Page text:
Harvard professor Henry Louis Gates Jr., a scholar of African American history, had just returned home from a trip when he had difficulty getting into his house in Cambridge, Massachusetts. A neighbor who happened to see two men trying to barge through the front door of the professor’s home—the two happened to be Gates and his taxi driver—called 9-1-1 to report that a break-in might be in progress. After local police arrived on the scene to investigate, an argument occurred in which, according to a police spokesperson, “cooler heads did not prevail.” The police report says Gates shouted and accused the officer of treating him as a suspect just because he was a black man. Gates was arrested on his own front porch.
Understandably upset, Gates publicly insisted that his arrest was an instance of racial profiling. Charges of disorderly conduct were soon dropped, however, and closer examination of the incident suggests that, contrary to what many first thought, it doesn’t quite fit the profile of a racial profiling case. In fact, the arresting officer had himself taught a class for police recruits on the subject of racial profiling.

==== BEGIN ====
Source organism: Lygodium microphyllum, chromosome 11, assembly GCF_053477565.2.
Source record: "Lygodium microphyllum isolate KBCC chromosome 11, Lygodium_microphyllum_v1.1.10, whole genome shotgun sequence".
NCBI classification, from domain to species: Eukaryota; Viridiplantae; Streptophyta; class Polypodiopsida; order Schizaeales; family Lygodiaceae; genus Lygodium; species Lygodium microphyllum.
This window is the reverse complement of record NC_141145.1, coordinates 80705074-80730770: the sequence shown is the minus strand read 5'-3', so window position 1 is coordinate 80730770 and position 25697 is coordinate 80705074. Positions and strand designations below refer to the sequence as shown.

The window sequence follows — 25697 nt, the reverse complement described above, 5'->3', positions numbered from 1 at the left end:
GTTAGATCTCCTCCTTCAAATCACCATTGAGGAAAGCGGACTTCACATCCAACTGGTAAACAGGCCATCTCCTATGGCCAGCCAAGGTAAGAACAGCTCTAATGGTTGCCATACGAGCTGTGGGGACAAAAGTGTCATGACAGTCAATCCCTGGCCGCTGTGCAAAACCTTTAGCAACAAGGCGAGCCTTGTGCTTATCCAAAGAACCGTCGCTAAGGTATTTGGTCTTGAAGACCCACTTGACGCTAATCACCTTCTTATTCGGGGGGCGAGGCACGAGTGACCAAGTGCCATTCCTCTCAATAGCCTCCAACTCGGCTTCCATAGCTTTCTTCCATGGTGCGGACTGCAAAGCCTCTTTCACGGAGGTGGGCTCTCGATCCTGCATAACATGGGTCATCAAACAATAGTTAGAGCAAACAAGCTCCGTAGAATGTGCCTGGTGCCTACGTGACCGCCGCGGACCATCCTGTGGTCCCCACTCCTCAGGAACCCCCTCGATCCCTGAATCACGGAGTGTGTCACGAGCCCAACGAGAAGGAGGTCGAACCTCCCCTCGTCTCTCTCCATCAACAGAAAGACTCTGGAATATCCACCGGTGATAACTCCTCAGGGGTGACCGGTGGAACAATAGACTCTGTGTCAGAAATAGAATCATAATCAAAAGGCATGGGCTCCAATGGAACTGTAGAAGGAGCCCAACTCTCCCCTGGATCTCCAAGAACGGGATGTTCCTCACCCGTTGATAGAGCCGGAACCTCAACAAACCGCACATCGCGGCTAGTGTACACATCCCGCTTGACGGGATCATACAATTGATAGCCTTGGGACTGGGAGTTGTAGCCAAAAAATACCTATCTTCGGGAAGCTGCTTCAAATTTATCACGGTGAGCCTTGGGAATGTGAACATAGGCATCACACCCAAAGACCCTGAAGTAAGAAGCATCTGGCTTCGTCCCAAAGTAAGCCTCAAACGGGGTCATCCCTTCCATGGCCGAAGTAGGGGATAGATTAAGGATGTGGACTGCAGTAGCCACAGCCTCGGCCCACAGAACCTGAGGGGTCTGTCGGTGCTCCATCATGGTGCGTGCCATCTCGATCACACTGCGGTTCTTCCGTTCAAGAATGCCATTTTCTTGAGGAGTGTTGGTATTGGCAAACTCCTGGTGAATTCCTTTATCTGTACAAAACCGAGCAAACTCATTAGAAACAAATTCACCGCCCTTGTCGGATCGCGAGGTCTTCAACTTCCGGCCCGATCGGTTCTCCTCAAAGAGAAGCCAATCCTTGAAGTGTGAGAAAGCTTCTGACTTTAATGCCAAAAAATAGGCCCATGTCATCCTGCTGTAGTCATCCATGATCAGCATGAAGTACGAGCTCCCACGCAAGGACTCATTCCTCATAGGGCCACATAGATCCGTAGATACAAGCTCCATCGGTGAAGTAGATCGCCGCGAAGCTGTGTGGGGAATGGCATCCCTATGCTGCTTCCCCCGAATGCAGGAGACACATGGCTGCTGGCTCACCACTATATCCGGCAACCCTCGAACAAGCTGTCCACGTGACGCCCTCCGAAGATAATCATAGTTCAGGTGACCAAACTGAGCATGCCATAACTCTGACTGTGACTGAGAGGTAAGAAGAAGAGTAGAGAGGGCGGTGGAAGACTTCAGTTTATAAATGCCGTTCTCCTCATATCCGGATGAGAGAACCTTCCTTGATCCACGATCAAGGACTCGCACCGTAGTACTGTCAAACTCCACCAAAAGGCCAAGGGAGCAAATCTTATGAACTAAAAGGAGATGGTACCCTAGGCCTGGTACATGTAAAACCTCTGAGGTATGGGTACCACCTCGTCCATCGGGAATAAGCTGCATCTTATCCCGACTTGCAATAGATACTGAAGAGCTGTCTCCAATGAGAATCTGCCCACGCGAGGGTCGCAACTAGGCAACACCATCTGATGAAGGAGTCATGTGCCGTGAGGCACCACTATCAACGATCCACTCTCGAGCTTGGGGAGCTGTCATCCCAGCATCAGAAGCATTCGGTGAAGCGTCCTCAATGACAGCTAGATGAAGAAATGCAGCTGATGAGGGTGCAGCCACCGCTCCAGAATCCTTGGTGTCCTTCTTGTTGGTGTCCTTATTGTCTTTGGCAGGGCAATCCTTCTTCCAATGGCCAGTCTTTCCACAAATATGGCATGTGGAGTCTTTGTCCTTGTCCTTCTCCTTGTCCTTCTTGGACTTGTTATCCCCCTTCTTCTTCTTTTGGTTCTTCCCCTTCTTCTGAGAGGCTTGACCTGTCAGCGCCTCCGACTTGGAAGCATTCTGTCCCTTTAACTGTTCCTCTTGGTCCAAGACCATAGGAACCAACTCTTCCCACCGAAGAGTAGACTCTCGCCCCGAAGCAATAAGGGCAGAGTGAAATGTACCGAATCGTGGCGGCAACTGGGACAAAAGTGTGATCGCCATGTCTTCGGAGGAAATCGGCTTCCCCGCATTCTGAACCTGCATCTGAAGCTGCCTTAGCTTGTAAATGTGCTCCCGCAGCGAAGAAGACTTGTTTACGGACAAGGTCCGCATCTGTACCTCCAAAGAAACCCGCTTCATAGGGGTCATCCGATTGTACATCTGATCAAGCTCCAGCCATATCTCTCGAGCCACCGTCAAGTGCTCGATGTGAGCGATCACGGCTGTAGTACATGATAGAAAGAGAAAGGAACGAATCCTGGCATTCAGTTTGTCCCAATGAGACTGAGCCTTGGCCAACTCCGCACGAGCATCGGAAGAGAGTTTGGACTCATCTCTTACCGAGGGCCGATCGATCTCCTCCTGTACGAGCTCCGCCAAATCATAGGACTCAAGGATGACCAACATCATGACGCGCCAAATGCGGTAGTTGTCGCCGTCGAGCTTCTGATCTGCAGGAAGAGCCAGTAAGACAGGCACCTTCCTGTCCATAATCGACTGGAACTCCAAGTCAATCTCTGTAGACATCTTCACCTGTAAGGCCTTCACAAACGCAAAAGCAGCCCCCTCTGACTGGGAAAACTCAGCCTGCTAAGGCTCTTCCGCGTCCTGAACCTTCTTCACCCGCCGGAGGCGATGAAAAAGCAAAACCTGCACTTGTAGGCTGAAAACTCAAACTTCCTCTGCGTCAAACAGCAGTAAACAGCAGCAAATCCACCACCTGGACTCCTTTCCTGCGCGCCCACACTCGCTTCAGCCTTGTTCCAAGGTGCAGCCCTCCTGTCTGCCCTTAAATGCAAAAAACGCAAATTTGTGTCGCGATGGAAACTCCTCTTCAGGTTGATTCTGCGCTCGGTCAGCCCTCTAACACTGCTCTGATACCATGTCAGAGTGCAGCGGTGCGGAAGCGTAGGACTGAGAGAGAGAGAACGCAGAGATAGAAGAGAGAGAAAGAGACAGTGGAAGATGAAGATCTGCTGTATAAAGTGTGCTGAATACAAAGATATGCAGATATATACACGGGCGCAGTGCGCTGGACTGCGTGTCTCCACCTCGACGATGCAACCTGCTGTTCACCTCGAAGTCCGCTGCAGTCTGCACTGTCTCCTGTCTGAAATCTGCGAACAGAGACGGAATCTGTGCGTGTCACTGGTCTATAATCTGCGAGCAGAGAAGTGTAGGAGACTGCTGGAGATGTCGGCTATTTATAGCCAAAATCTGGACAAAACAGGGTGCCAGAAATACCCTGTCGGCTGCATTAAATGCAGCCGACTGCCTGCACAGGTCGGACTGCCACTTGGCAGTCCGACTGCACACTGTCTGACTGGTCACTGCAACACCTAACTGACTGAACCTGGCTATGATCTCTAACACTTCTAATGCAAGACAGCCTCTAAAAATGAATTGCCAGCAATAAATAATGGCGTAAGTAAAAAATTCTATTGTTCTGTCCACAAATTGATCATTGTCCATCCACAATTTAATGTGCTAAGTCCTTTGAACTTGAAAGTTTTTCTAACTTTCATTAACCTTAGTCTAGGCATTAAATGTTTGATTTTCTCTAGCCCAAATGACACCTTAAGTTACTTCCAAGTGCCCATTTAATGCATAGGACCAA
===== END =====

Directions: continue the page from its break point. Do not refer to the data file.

At a press conference, President Barack Obama was asked about the incident. Obama reminded his audience: “What I think we know separate and apart from this incident—is that there is a long history in this country of African-Americans and Latinos being stopped by law enforcement disproportionately, and that’s just a fact.”
- Gates arrest: racial profiling or “tempest in a teapot”?
This article by CSM recounts the episode and addresses the broader questions about racial profiling.(Source: Christian Science Monitor, July 21, 2009)
- The Gates Case and Racial Profiling
This New York Times forum brings together seven experts’ opinions on the significant issues involved in the Gates story.(Source: New York Times, July 22, 2009)
- The Professor, the Policeman, and the President
The local college newspaper analyzes the incident and its context.(Source: The Harvard Crimson, July 24, 2009)
- Fact Sheet: Racial Profiling
The DOJ’s public stance on the issue of racial profiling in the United States, issued during the Bush administration.(Source: Department of Justice, June 17, 2003)